La noia della grande bellezza: Il film di Sorrentino attraverso il romanzo di Moravia

Francesco Della Costa

Abstract


This article proposes to read the 2014 Oscar Prize winning film La grande bellezza, by Italian director Paolo Sorrentino, alongside Alberto Moravia's 1960 novel La noia, taking as a starting point the similarities between the works' protagonists: Jep Gambardella, an eccentric failed writer, in Sorrentino's film, and Dino, a painter who quits painting and is involved in a troubled love story, in Moravia's novel. Both works are homodiegetic narrations of their respective protagonists' memories; both focus on their artistic failure and psychological distress; both of them connect failure and distress with a desperate love. The anthropological analysis of the film's plot and its dialogues aims to demonstrate that film and novel alike, show the existential crisis of an individual: in the novel, the protagonist's crisis is transfigured into the feeling of tedium and deals with the problem of possessing Cecilia's body; in the film, it is symbolised by the upsetting relationship with beauty and is mediated by the languages of memory, love and the sacred. La grande bellezza may be considered a representation of man's difficult relationship with reality, in its tautological alternation of beauty and triviality, just as La noia was fifty years earlier.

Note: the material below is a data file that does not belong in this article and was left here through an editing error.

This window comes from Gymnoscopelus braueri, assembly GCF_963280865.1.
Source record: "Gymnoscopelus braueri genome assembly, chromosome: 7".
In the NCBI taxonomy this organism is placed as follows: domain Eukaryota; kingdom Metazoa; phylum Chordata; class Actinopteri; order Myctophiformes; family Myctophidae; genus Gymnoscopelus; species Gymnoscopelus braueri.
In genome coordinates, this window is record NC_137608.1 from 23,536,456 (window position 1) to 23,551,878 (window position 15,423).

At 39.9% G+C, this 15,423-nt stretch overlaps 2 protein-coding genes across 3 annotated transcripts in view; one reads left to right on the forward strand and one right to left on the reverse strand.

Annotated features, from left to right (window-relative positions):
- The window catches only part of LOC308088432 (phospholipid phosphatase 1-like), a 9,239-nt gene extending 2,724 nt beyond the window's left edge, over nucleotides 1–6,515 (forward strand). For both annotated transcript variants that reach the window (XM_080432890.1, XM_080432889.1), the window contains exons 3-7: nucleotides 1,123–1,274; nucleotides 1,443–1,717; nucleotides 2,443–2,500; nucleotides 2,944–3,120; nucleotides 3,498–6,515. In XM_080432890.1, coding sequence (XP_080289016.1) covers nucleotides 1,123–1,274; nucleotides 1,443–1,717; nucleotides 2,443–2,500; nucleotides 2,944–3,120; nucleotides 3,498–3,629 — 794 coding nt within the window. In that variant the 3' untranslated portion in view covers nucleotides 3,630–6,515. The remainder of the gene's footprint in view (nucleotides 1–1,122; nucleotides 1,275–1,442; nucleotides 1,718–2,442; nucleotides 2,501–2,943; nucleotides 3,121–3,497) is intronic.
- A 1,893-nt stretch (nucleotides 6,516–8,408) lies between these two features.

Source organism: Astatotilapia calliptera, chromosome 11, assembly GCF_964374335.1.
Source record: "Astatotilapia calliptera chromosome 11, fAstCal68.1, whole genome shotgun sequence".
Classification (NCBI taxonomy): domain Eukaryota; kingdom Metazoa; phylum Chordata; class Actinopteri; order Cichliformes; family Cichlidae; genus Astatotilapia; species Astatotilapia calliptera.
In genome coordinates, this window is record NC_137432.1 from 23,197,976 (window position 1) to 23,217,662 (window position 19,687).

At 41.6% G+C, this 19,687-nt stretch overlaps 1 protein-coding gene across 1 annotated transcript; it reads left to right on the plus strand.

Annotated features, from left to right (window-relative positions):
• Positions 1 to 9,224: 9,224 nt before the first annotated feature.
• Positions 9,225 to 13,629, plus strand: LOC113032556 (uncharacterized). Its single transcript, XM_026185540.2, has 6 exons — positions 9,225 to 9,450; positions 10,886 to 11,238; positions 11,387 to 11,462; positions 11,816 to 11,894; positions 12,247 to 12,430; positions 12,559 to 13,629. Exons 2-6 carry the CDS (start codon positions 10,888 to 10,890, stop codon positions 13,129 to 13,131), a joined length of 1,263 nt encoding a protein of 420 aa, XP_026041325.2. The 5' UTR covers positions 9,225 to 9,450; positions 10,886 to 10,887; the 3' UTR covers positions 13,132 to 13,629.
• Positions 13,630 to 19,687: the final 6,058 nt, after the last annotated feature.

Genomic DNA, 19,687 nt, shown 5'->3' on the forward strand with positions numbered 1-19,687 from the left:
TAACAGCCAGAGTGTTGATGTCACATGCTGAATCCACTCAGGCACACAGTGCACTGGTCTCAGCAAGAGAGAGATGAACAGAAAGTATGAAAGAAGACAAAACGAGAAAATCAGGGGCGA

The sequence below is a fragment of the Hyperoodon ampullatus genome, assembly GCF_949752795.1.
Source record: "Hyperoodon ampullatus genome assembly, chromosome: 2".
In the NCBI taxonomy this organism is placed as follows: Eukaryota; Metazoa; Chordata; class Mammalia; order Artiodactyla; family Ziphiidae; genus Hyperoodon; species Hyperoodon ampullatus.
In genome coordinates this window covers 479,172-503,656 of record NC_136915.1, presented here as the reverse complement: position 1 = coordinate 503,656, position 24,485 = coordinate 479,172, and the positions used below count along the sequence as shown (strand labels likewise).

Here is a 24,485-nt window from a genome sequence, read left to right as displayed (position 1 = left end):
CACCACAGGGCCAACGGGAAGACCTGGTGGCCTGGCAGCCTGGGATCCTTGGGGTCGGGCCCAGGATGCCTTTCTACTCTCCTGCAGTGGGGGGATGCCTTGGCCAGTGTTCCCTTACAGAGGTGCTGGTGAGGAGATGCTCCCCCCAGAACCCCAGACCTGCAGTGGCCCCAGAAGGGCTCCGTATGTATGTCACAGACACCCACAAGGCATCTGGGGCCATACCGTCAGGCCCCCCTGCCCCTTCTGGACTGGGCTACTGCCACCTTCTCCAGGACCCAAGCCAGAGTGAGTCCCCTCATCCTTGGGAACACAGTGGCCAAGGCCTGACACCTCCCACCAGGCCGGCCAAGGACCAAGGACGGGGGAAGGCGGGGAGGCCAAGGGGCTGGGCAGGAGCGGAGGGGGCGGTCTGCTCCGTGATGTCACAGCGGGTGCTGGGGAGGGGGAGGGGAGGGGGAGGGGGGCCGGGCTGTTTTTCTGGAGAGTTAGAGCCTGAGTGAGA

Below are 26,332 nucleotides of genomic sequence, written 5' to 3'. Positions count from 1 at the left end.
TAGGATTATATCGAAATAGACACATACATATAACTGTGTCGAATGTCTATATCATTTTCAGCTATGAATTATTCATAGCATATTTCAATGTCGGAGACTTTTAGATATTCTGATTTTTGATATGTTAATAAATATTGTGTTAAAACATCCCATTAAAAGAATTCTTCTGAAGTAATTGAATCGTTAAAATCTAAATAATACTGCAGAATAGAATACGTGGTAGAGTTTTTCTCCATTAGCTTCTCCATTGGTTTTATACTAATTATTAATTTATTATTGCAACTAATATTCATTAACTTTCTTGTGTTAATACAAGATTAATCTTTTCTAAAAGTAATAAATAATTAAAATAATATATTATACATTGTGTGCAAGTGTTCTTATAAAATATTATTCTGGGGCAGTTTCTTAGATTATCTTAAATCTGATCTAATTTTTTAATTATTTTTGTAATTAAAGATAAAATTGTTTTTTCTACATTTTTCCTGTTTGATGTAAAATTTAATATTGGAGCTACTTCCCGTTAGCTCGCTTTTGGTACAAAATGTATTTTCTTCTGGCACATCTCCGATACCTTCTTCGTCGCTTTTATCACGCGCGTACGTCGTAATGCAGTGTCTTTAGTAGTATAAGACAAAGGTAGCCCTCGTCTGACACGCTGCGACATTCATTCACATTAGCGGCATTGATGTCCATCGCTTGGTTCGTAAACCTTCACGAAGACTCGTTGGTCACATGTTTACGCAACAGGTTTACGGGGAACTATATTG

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New Readings — ISSN: 13597485

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Published by: Cardiff School of Modern Languages